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Obama, Boehner spar on timing of big jobs speech

WASHINGTON – In a sudden political shoving match, President Barack Obama asked Congress to convene an extraordinary joint session next Wednesday to hear his much-anticipated proposals to put jobless Americans back to work, but House Speaker John Boehner balked and told the president he ought to wait and speak a day later.

If Obama gets his way, his speech will upstage a Republican presidential debate scheduled for the same time. If Boehner prevails, the president’s address could conflict with the opening game of the National Football League season.

There was no immediate resolution to the sparring match.

Obama asked Congress on Wednesday for a prime-time slot Sept. 7, giving him a grand stage for a televised address and putting him face to face with Republican lawmakers who have bitterly opposed his agenda and vow to vote down any new spending he might propose.

His appearance also would be a political poke in the eye at GOP presidential candidates who are to gather for a campaign debate in Simi Valley, Calif., at the same hour as the president’s speech.

Usually, presidential requests to address Congress are routinely granted after consultations between the White House and lawmakers.

In this case, the White House notified Boehner’s office on the same day it released the letter requesting the session. A White House official, speaking on condition of anonymity because of the sensitivity of the topic, said Boehner’s office raised no objections or concerns.

But Boehner, in his formal reply, said that the House would not return until the day Obama wanted to speak and that logistical and parliamentary issues might be an obstacle. The House and the Senate each would have to adopt a resolution to allow a joint session for the president.

Boehner’s spokesman Brendan Buck said no one in Boehner’s office signed off on the date and accused the White House of ignoring established protocol of arriving at a mutually agreed date before making public announcements.

Among the reasons the White House chose Wednesday rather than Thursday was that officials there didn’t want Obama to compete against the start of the NFL season. That game, between the New Orleans Saints and the Green Bay Packers, is being carried live by NBC at 8:30 p.m. EDT. NBC is also a co-sponsor, along with the newspaper Politico, of Wednesday’s Republican debate. Both sponsors said they would not postpone the GOP event.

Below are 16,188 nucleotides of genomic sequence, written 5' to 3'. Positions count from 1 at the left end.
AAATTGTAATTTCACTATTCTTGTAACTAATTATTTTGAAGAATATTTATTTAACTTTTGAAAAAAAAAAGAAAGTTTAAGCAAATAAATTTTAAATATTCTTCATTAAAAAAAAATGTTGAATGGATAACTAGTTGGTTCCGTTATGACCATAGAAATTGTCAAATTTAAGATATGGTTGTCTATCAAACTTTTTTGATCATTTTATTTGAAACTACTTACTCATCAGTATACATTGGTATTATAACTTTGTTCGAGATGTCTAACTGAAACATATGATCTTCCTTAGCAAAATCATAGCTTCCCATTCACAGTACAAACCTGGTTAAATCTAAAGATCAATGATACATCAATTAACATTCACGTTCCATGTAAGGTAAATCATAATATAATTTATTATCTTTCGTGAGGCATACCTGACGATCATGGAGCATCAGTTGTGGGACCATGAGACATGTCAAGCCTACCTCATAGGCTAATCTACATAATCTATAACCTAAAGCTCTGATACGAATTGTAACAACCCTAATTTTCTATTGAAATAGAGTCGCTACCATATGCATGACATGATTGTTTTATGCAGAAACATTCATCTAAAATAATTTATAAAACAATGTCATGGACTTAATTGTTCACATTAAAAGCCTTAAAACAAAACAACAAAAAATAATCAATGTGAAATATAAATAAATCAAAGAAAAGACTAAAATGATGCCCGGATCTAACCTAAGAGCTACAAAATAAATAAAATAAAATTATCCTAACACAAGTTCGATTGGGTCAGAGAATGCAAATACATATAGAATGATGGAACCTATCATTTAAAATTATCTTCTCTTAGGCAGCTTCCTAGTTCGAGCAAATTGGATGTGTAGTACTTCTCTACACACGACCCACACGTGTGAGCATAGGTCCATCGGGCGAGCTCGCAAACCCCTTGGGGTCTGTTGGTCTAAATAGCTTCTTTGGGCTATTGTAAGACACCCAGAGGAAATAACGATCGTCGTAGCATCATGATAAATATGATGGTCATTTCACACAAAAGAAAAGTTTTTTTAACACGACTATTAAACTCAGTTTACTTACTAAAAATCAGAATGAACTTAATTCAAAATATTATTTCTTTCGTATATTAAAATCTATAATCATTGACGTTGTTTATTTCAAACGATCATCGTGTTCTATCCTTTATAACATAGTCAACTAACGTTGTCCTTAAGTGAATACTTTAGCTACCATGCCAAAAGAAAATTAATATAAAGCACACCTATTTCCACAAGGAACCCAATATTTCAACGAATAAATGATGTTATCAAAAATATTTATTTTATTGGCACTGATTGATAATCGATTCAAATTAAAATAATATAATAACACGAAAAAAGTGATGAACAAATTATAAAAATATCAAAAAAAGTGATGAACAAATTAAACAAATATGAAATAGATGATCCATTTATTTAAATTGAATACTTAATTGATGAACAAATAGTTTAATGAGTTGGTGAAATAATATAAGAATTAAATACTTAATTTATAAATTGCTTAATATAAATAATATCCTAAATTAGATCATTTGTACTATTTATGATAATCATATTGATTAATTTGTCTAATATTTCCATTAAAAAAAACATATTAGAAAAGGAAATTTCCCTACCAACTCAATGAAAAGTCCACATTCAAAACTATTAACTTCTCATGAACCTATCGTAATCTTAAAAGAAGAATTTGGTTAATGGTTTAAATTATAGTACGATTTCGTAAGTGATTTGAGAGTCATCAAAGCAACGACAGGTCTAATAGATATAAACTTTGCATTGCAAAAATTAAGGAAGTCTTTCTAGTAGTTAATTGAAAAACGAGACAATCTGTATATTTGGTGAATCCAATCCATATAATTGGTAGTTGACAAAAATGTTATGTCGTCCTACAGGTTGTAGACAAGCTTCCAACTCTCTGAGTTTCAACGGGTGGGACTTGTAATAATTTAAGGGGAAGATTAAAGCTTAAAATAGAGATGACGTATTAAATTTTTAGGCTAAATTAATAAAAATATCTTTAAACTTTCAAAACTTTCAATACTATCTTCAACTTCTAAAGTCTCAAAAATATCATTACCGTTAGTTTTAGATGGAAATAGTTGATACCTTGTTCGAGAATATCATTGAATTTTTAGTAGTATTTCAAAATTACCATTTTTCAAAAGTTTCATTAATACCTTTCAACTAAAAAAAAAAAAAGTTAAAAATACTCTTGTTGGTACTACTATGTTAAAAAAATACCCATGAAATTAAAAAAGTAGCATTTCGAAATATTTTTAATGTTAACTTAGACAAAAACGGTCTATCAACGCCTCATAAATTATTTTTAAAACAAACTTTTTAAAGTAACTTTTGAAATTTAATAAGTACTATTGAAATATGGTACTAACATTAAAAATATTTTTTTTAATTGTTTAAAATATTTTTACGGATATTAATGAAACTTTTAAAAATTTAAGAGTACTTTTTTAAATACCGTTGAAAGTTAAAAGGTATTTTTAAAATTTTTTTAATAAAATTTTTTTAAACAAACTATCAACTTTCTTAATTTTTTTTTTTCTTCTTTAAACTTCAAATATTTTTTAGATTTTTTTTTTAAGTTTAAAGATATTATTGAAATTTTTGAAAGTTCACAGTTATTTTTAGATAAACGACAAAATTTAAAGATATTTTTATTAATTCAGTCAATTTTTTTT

Boehner’s letter did not mention the Republican debate on Wednesday or Thursday night’s Saints-Packers game. But the political gamesmanship was clear.

Tweeted GOP presidential contender Newt Gingrich: “From one Speaker to another…nicely done John.”

Harry Reid, the Democratic Senate majority leader, had no objection to Obama’s request. “Sen. Reid welcomes President Obama to address Congress any day of the week,” said Adam Jentleson, a spokesman.

Obama is expected to lay out proposals to increase hiring with a blend of tax incentives for business and government spending for public works projects. With July unemployment at 9.1 percent and the economy in a dangerously sluggish recovery, Obama’s plan has consequences for millions of Americans and for his own political prospects. The president has made clear he will ask for extensions of a payroll tax cut for workers and jobless benefits for the unemployed. Those two elements would cost about $175 billion.

“It is our responsibility to find bipartisan solutions to help grow our economy, and if we are willing to put country before party, I am confident we can do just that,” Obama wrote Wednesday in a letter to Boehner and Reid.